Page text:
Textile Fiber Products Identification Act

Instructor: Christopher Muscato

Chris has a master's degree in history and teaches at the University of Northern Colorado.

There are many laws which we don't often think about but which have some pretty big impacts on our lives. In this lesson, we'll talk about one such piece of legislation, the Textile Fiber Products Identification Act, and explore both its history and use in modern society.

Textile Fibers

Let's do an experiment: take your clothes off. Sorry, that came out creepy. Don't do that. Go and get a piece of clothing from your dresser. Somewhere on that garment, you'll find a little white tag. You've probably seen this before, either to find washing instructions or to figure out what in your shirt feels so itchy. However, there's something else on this tag you may or may not have really noticed before: the materials used to make that garment. That's cool, but why is it there? It's actually federal law, as defined by the Textile Fiber Products Identification Act. It's a little piece of history you never realized you were wearing.

It may be an important part of history, but it still itches
Tag

History

The story of the information on that little white tag dates back to roughly the 1950s. Now, up until this point most American textile producers did categorize their products by materials, but this was a fairly simple matter of cotton, silk, wool, or other natural fibers. Then, America entered World War II in the 1940s, pumped literally billions of dollars into scientific research for wartime production, and came out the other side with an array of new, synthetic fibers originally developed for military use. Ever heard of nylon? This synthetic material was first created in the 1930s, but took off when the military started using it for parachutes, tents, ropes, ponchos, and other products during the war.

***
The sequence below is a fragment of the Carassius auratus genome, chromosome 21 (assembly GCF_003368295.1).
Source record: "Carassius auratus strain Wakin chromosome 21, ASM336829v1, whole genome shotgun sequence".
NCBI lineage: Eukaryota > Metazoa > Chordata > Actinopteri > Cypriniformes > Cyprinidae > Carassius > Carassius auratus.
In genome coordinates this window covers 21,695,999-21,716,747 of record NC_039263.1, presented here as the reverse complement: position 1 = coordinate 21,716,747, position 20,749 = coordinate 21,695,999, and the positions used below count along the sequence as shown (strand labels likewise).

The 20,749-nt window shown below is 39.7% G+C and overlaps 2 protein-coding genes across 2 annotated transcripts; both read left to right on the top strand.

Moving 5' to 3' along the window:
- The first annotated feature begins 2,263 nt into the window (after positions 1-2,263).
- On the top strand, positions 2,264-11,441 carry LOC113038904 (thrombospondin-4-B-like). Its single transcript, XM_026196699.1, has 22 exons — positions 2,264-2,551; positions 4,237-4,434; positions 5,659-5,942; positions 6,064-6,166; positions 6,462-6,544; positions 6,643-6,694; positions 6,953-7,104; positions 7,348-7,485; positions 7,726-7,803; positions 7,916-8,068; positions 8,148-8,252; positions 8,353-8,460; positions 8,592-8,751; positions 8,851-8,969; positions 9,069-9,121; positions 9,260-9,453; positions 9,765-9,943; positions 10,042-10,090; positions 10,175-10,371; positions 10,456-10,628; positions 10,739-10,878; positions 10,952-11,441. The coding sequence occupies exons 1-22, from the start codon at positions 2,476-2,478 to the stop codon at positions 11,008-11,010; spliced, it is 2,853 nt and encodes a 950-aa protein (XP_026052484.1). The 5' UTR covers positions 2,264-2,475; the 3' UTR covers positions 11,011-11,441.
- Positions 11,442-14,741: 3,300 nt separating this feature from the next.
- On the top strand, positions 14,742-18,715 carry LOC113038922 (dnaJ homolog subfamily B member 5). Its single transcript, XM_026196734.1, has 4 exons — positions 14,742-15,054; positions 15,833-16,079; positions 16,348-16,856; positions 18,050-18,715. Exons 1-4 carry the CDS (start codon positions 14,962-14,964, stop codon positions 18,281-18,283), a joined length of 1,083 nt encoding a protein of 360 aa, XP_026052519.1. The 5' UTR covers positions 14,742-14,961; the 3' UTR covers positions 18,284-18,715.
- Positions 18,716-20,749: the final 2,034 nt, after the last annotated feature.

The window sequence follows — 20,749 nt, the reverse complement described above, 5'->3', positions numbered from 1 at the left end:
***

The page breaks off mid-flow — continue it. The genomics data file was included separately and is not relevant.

After WWII ended, American industry boomed, the economy boomed, and Americans started looking to new technologies as a symbol of post-war growth and global affluence. This extended to synthetic fibers which became commercially available in a big way. During the war, American women had voluntarily rationed to conserve resources, skipping on luxuries like stockings. In the post-war economic boom, purchasing these luxuries (now made with technologically-advanced synthetic fibers) became an almost patriotic duty. Seriously. In fact, as America entered the global struggle against Soviet communism in the 1950s (a period known as the Cold War), nylon products became almost synonymous with American culture, capitalism, and democracy.

During the war, women were asked to ration on silk and nylon stockings
Rationing

The commercial growth of synthetic fibers in the 1950s, the competition against the Soviets, and the growing role of the USA in a globalizing economy led many officials to worry about how these fibers were being identified. There was little standardization as far as how synthetic versus natural fibers were labeled, and consumers were not always being told what made up their clothes, linens, and other textile products. So, in 1960 Congress passed the Textile Fiber Products Identification Act (TFPIA) to resolve this problem.

Is that real nylon? She wondered...
Nylon

The TFPIA

So, what exactly does the TFPIA state? At its most basic, this Acts says that producers must clearly identify all of the fibers used to make a textile product. This applies to both the product itself and the marketing for that product, including magazine ads and commercials. This required a standardization of the names used for synthetic materials as well, which at the time were often labeled in different ways. Furthermore, the materials must be listed in order, with the fiber composing the highest percentage of the product appearing first. You may notice that many items actually have the exact percentage of each fiber listed. The manufacturer must also be listed on the product by name or identification number. Finally, the TFPIA lays out the measures for enforcing this new policy, and gives enforcement power to the Federal Trade Commission.

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